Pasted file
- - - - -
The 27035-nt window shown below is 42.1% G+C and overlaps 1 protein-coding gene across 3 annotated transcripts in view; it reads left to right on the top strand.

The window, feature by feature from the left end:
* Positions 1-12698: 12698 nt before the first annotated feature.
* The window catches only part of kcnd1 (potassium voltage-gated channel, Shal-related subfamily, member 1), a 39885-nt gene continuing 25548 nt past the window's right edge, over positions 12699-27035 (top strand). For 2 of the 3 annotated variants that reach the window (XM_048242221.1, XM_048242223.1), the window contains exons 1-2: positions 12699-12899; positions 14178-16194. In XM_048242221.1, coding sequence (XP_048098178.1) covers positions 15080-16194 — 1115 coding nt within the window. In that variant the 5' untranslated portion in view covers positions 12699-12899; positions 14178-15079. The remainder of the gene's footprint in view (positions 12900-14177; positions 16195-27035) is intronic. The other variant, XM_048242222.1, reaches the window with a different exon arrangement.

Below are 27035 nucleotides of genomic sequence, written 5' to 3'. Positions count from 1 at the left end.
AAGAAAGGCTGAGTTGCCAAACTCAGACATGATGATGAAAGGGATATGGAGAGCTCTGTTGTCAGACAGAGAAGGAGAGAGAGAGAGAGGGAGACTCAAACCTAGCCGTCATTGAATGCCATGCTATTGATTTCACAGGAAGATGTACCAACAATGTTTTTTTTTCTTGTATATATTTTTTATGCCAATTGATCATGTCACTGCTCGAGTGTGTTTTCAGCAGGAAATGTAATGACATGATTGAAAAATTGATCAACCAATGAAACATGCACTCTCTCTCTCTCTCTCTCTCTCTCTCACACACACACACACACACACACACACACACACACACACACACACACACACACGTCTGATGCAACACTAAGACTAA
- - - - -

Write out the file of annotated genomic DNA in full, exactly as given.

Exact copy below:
The 27035-nt window shown below is 42.1% G+C and overlaps 1 protein-coding gene across 3 annotated transcripts in view; it reads left to right on the top strand.

The window, feature by feature from the left end:
* Positions 1-12698: 12698 nt before the first annotated feature.
* The window catches only part of kcnd1 (potassium voltage-gated channel, Shal-related subfamily, member 1), a 39885-nt gene continuing 25548 nt past the window's right edge, over positions 12699-27035 (top strand). For 2 of the 3 annotated variants that reach the window (XM_048242221.1, XM_048242223.1), the window contains exons 1-2: positions 12699-12899; positions 14178-16194. In XM_048242221.1, coding sequence (XP_048098178.1) covers positions 15080-16194 — 1115 coding nt within the window. In that variant the 5' untranslated portion in view covers positions 12699-12899; positions 14178-15079. The remainder of the gene's footprint in view (positions 12900-14177; positions 16195-27035) is intronic. The other variant, XM_048242222.1, reaches the window with a different exon arrangement.

Below are 27035 nucleotides of genomic sequence, written 5' to 3'. Positions count from 1 at the left end.
AAGAAAGGCTGAGTTGCCAAACTCAGACATGATGATGAAAGGGATATGGAGAGCTCTGTTGTCAGACAGAGAAGGAGAGAGAGAGAGAGGGAGACTCAAACCTAGCCGTCATTGAATGCCATGCTATTGATTTCACAGGAAGATGTACCAACAATGTTTTTTTTTCTTGTATATATTTTTTATGCCAATTGATCATGTCACTGCTCGAGTGTGTTTTCAGCAGGAAATGTAATGACATGATTGAAAAATTGATCAACCAATGAAACATGCACTCTCTCTCTCTCTCTCTCTCTCTCTCACACACACACACACACACACACACACACACACACACACACACACACACACACGTCTGATGCAACACTAAGACTAA